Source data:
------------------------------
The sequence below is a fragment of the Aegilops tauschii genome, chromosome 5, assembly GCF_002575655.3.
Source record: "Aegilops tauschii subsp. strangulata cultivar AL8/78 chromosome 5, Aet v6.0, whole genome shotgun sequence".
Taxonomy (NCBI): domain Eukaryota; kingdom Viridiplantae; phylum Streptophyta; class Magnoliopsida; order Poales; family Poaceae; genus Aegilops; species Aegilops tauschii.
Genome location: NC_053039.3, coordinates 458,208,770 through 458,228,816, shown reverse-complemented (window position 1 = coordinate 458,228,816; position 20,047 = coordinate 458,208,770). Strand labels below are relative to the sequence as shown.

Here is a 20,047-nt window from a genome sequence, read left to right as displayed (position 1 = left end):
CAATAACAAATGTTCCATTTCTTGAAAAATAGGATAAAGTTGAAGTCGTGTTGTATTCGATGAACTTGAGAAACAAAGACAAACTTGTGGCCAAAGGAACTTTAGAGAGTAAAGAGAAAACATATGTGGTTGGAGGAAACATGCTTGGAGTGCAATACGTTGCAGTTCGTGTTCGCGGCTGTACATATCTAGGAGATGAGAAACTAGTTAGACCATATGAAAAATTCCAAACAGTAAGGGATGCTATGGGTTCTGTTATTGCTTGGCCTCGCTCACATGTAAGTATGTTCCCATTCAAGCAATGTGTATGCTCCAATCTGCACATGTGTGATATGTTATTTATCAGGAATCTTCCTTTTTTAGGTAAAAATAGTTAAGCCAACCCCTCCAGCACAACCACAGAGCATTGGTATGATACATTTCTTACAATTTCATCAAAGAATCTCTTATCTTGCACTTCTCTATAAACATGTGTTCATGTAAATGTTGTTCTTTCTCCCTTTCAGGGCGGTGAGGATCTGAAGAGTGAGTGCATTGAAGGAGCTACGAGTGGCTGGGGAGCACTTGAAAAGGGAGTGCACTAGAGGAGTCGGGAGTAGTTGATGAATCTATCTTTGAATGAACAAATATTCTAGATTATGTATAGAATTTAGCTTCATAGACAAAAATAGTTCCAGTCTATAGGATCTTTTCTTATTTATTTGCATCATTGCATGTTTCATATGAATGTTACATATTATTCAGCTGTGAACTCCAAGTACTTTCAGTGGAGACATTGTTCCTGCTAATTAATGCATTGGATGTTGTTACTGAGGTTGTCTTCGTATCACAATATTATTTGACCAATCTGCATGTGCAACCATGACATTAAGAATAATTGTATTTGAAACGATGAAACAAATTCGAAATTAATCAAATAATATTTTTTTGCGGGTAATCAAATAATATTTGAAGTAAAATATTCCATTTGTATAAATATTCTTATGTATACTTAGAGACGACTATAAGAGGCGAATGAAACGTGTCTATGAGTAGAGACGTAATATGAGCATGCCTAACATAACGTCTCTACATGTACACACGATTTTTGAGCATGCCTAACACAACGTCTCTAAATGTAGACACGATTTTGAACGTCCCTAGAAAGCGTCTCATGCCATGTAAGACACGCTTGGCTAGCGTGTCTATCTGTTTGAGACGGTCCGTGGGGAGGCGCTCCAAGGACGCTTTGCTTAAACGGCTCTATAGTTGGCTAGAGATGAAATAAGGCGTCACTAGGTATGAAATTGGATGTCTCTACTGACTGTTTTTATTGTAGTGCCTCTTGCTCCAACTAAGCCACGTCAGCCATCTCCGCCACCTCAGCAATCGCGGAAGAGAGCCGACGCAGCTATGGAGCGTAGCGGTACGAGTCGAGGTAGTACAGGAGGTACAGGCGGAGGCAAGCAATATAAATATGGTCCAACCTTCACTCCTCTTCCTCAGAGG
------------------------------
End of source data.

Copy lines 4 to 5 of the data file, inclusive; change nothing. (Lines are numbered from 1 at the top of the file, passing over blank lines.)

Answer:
Genome location: NC_053039.3, coordinates 458,208,770 through 458,228,816, shown reverse-complemented (window position 1 = coordinate 458,228,816; position 20,047 = coordinate 458,208,770). Strand labels below are relative to the sequence as shown.

Here is a 20,047-nt window from a genome sequence, read left to right as displayed (position 1 = left end):